Nairobi, July 21, 2014 – Muslim leaders have pressed the Government to lift the dusk-to-dawn curfew imposed in Lamu County. The leaders have argued that the timing will affect Muslims observing the holy month of Ramadhan.
Yesterday, the Supreme Council of Kenya Muslims (Supkem) said the hours between 6.30pm and 6.30am, when the curfew is effective, are critical for believers during Ramadhan.
At the same time, the order by Inspector General of Police David Kimaiyo highlighted divisions in the Government after National Assembly Majority Leader Aden Duale termed it a violation of religious liberty and even encouraged Muslims to defy it. Duale took to Twitter to urge Muslims in Lamu to defy the curfew, which he described as unconstitutional and an affront to religious liberty.
“Muslims in Lamu County must go to the mosques for the last 10 days for Ramadhan prayers despite the curfew. Our religion supersedes curfew order. Maintaining security in Lamu County is paramount but denying Muslim faithful their religious obligation in this holy month is unacceptable,” Duale tweeted.
Duale posted two tweets soon after Kimaiyo announced the curfew following the Friday night attack on a Lamu-bound bus in which seven were killed, including four police officers.
When reached for comment by The Standard, Duale said while he appreciates the importance of security, it should not be used to infringe on the constitutional rights, especially on religion.
“This week is one of the most important in the Holy month of Ramadhan where Muslims all over the world take time to devote, pray and repent. We have told the IG to partially lift the curfew and only enforce it in the highways but not towns where religious activities are going on,” he said. Duale added: “Muslims should meanwhile defy the order and continue with whole-night prayers since the curfew is a breach of the Constitution.”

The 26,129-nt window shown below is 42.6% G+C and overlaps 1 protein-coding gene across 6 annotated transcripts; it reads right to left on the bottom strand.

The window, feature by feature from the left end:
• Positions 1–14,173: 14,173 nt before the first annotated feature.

Supkem Secretary General Adan Wachu called for the lifting of the curfew. “He (Kimaiyo) needs to put in abeyance the curfew until end of the Ramadhan to enable Muslims in the region operate freely because it affects and impedes their rights and liberties,” said Wachu.
Wachu said inasmuch as the Government acted in good faith, many factors were not put into considerations before announcing the curfew.
But Kimaiyo insisted the curfew, which was to start last evening, will be enforced and warned against violation. “We have rolled out our plans for now and intend to sustain it for the sake of the locals’ security,” said Kimaiyo.
Mr Kimaiyo said he issued the curfew orders in accordance with Section 8 (1) of the Public Order Act.
Kimaiyo said all residents of Lamu County should remain indoors during the curfew period unless one has a written permit from the County Commander of Police.
Wachu argued that during the fasting period, Muslims regard the hours between 6.30pm and 6.30am as critical.
Speaking on phone, Wachu added police should ensure the residents’ operations are not affected and rather than ban movement, police should screen people going from their homes to the mosques and back.
“Police can demand identification documents to allow those going to mosques proceed,” he said.
Coast Supkem leader Sheikh Muhdhar Khitamy pleaded with the Government to allow Muslims attend night prayers in urban centres which have not experienced attacks. “I urge security agencies to spare Muslims time to pray at night in places that are not affected by insecurity,” Khitamy said.
Haki Africa Executive Director Hussein Khalid said the imposition of the curfew is unconstitutional.
“The curfew is unconstitutional as it violates the freedom of worship. Government’s failure to provide security should not lead to punishing wananchi who have nothing to do with the inefficiency of security authorities and how they conduct their businesses,” Khalid said. He urged that the curfew be lifted forthwith.
The curfew orders come in the wake of increased attacks in the area in which up to 100 people have been killed and thousands displaced by gunmen.